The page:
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The Strathprints institutional repository is a digital archive of University of Strathclyde's Open Access research outputs. Strathprints provides access to thousands of Open Access research papers by University of Strathclyde researchers, including by researchers from the Department of Computer & Information Sciences involved in mathematically structured programming, similarity and metric search, computer security, software systems, combinatronics and digital health.

The Department also includes the iSchool Research Group, which performs leading research into socio-technical phenomena and topics such as information retrieval and information seeking behaviour.

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Assessment of near-infrared spectral information for rapid monitoring of bioprocess quality

Vaidyanathan, I.S. and Arnold, S. Alison and Matheson, L. and Mohan, P. and McNeil, B.["lib/metafield:join_name.last" not defined]Harvey, L.M. (2001) Assessment of near-infrared spectral information for rapid monitoring of bioprocess quality. Biotechnology and Bioengineering, 74 (5). pp. 376-388. ISSN 0006-3592

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Abstract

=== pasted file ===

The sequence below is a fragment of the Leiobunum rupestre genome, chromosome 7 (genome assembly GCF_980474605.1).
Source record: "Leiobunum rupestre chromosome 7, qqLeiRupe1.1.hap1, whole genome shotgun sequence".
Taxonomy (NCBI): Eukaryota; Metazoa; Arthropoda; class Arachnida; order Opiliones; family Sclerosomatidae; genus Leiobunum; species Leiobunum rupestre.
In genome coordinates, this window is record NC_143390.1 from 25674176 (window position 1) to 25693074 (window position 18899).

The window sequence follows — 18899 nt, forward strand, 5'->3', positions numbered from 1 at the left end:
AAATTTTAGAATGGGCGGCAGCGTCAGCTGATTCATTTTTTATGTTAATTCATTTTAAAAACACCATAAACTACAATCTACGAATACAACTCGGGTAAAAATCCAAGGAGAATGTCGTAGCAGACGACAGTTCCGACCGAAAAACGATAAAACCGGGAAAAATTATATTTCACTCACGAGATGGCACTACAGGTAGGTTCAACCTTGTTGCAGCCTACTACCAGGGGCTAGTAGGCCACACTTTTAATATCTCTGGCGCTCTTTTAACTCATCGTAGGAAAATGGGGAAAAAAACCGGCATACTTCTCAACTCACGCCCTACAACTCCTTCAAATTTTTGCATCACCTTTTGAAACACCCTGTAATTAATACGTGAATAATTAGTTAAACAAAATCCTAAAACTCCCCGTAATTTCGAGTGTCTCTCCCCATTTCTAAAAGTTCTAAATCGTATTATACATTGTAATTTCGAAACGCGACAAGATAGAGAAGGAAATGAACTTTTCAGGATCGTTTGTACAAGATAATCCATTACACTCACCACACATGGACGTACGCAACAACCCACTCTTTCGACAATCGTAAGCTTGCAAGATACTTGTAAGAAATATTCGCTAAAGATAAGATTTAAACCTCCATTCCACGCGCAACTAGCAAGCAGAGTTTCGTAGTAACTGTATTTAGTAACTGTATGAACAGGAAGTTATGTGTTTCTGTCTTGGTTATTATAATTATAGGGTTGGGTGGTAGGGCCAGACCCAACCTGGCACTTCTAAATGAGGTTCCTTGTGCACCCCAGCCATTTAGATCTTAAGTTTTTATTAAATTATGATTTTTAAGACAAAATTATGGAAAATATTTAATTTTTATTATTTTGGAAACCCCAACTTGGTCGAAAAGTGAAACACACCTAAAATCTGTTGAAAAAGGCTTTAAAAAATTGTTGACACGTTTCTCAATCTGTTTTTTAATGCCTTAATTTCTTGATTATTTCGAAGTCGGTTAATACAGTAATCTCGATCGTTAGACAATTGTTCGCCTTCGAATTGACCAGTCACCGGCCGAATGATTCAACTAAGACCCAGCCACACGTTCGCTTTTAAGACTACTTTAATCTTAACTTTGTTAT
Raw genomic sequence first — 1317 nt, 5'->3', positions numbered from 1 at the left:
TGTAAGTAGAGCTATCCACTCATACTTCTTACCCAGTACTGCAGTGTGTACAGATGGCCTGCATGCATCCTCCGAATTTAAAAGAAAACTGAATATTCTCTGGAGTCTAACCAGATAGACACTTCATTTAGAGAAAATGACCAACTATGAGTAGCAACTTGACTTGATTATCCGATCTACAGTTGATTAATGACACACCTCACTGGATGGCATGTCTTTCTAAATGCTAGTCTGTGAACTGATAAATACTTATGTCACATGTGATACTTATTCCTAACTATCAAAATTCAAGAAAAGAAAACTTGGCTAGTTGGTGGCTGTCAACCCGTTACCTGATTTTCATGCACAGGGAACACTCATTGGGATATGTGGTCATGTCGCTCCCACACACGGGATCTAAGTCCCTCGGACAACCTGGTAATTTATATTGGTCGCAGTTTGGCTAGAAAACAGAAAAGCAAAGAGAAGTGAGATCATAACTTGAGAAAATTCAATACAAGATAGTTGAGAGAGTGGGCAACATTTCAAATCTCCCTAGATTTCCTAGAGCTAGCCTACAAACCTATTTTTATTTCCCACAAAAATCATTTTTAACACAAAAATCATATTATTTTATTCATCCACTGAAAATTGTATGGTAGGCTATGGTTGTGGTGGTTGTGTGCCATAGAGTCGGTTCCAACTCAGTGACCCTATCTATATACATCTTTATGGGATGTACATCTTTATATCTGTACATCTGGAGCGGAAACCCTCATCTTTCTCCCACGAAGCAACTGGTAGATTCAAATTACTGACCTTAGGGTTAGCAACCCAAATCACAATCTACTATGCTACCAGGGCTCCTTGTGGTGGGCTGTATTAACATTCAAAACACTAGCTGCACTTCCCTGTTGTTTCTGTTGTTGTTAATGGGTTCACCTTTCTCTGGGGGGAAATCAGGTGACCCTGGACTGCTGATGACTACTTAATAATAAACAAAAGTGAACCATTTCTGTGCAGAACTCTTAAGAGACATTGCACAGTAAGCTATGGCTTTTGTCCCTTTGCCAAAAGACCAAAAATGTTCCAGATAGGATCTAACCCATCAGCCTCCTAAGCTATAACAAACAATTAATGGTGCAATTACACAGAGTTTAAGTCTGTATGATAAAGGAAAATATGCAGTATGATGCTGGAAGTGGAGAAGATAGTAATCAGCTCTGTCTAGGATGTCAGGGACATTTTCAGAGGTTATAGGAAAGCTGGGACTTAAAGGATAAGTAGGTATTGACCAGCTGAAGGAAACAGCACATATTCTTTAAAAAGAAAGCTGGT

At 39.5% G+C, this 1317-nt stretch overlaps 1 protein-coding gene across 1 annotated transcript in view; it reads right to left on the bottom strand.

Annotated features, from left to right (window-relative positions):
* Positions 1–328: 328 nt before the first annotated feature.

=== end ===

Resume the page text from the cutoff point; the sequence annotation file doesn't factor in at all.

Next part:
Access to real-time process information is desirable for consistent and efficient operation of bioprocesses. Near-infrared spectroscopy (NIRS) is known to have potential for providing real-time information on the quantitative levels of important bioprocess variables. However, given the fact that a typical NIR spectrum encompasses information regarding almost all the constituents of the sample matrix, there are few case studies that have investigated the spectral details for applications in bioprocess quality assessment or qualitative bioprocess monitoring. Such information would be invaluable in providing operator-level assistance on the progress of a bioprocess in industrial-scale productions. We investigated this aspect and report the results of our investigation. Near-infrared spectral information derived from scanning unprocessed culture fluid (broth) samples from a complex antibiotic production process was assessed for a data set that incorporated bioprocess variations. Principal component analysis was applied to the spectral data and the loadings and scores of the principal components studied. Changes in the spectral information that corresponded to variations in the bioprocess could be deciphered. Despite the complexity of the matrix, near-infrared spectra of the culture broth are shown to have valuable information that can be deconvoluted with the help of factor analysis techniques such as principal component analysis (PCA). Although complex to interpret, the loadings and score plots are shown to offer potential in process diagnosis that could be of value in the rapid assessment of process quality, and in data assessment prior to quantitative model development.